October 13

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Types of Trusts for Estate Planning

By Michael Taylor

October 13, 2020


If you are retiring or near retirement, it is good to think about what kind of estate planning trust types are out there. Even if you are not near that age yet, thinking about it earlier will only benefit you in the long run. While it certainly seems very confusing when thinking about all the different types of trusts for estate planning, it is actually quite simple and can be broken down into two major groups: revocable and irrevocable.  

A revocable trust is a type of trust used in estate planning, meaning that it can be changed or modified before you passing. Irrevocable means that once the agreement has been signed, it may no longer be modified. Therefore, knowing whether the trust you want to enter into falls into one of these two types is the important first step. The next one is figuring out your end of life goals and your goals for your beneficiaries, which will dictate the types of trusts for your estate planning.

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By-pass Trust 

A by-pass trust is a great way for those who feel that they might outlive their spouse and ensure that the assets are passed onto the surviving spouse. Whenever someone passes away, the assets are subject to federal taxes if they are in a single person’s name. By incorporating this type of trust in your estate planning, you can avoid paying taxes on both the principal and income earned from the assets until the remaining spouse’s passing when the trust is transferred to the beneficiaries.

Generation-Skipping Trust 

Assigning wealth is an incredibly difficult task and can often involve a great deal of emotional ups and downs. While parents may wish to transfer their wealth to their children when they pass, they might not want to all the time for a variety of reasons. Issues with substance abuse, confinement, marital problems, or the kind of relationship you had with your child or children might be some factors that influence you to pass your inheritance to your grandchildren. Doing so is an incredibly personal choice, and no one should force you one way or another. Still, if you decide to do so, you may set up a trust that gives the grandchildren money while your children might only have access to the income from the trust.

Charitable Trusts 

There remains another option for ensuring your final wishes are met for those who do not want to pass assets onto family and friends. If you want to donate all or part of your assets to charity, setting up a charitable trust is the best option for you. Placing the assets into a charitable trust may dictate which charities receive what funds, and a trustee may be appointed to ensure these demands are carried out.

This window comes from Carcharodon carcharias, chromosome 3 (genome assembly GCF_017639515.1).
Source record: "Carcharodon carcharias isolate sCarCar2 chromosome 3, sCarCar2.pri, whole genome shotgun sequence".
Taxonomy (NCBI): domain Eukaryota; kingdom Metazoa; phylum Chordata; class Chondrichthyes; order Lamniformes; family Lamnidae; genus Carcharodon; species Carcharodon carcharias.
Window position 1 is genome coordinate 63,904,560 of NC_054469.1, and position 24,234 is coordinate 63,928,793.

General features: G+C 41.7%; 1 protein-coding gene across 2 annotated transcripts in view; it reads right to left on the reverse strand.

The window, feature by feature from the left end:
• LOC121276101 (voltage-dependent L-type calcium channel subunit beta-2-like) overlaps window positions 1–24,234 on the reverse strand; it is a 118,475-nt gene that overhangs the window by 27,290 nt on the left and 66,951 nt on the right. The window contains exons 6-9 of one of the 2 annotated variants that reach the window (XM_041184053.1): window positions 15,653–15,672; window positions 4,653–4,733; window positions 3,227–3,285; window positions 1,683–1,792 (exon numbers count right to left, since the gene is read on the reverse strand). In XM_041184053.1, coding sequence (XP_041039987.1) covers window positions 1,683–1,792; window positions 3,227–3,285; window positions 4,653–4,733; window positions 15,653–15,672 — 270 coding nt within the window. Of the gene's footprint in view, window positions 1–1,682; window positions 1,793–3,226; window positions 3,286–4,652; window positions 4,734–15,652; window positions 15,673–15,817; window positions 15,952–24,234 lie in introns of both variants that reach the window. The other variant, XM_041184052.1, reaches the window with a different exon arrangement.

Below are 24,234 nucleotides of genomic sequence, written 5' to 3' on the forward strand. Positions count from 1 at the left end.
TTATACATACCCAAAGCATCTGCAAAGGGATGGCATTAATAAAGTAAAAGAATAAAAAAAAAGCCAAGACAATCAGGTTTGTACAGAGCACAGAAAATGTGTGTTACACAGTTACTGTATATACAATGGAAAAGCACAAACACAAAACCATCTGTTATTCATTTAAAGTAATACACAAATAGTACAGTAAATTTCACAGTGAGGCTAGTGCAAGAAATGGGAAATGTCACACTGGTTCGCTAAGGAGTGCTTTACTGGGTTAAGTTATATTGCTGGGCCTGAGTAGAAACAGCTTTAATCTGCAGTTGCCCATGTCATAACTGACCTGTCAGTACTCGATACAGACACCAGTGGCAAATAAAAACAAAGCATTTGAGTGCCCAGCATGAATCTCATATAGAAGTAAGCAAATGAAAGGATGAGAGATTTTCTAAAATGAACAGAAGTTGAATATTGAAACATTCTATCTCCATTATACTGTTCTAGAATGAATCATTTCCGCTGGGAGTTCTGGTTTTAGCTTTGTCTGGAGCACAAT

Spendthrift Trust 

If your beneficiaries face a litany of claims from creditors or spousal claims such as alimony, then this type of trust for estate planning would be perfect for you. All of the trust assets are shielded from any claims from those seeking debts from the beneficiaries. Additionally, if the beneficiary becomes divorced, the trust cannot be touched in divorce proceedings either. A trustee is also appointed to invest and manage the assets. This may be done for the entirety of the beneficiary’s life or until a certain age.

Supplemental Needs Trust 

For those with a sick or disabled relative or friend, this type of trust for estate planning is a great option. By placing assets into this trust, you can ensure that the care and medical expenses for this person are taken care of for the entirety of the person’s life. Even better is that the funds paid out from this trust are not considered income, meaning that the person would still be eligible for the government’s benefits, such as social security, Medicaid, and other programs if they qualify.

Blind Trust 

If you feel as though there would be conflicts among family members, you might consider setting up a blind trust. A blind trust essentially appoints a trustee who manages the money for the beneficiaries and has zero input into the assets or what assets are even in the trust. They simply receive money for what has been outlined for them in the trust you set up.

Pet Trusts 

Not every type of trust for estate planning has to involve human beneficiaries. In fact, you may appoint someone to care for your pets after your passing as well! A pet trust simply works like many other types of trusts used in estate planning. You put assets into the trust, establish a beneficiary, and outline any rules or guidelines for the trustee to follow. Doing so will ensure that your pet’s needs will be taken care of for their entire life.

Conclusion 

While there are certainly not all of the types of trusts for estate planning available to you, they represent a good cross-section of available options. As you can see, there are practically limitless options, and they are designed to accommodate every type of wish and lifestyle you may desire. However, because there are so many with different rules and regulations surrounding them, it is advisable to seek qualified counsel prior to entering any type of arrangement.

Luckily for you, planningcommunity.org is here to help! We offer educational workshops that detail trusts and more on a weekly basis. Our qualified hosts are estate planning experts from local communities. The workshops will help you can make the most informed decisions about making a trust.

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